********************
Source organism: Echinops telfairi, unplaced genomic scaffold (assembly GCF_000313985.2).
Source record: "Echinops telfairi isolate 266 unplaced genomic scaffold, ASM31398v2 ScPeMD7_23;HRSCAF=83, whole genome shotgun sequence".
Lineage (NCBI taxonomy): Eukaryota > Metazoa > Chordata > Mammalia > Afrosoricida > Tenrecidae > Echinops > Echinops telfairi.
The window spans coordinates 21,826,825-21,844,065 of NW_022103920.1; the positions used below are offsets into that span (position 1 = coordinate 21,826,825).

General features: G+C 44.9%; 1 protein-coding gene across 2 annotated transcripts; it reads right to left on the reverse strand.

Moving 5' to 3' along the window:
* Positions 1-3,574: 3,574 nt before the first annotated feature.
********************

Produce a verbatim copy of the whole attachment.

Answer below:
Source organism: Echinops telfairi, unplaced genomic scaffold (assembly GCF_000313985.2).
Source record: "Echinops telfairi isolate 266 unplaced genomic scaffold, ASM31398v2 ScPeMD7_23;HRSCAF=83, whole genome shotgun sequence".
Lineage (NCBI taxonomy): Eukaryota > Metazoa > Chordata > Mammalia > Afrosoricida > Tenrecidae > Echinops > Echinops telfairi.
The window spans coordinates 21,826,825-21,844,065 of NW_022103920.1; the positions used below are offsets into that span (position 1 = coordinate 21,826,825).

General features: G+C 44.9%; 1 protein-coding gene across 2 annotated transcripts; it reads right to left on the reverse strand.

Moving 5' to 3' along the window:
* Positions 1-3,574: 3,574 nt before the first annotated feature.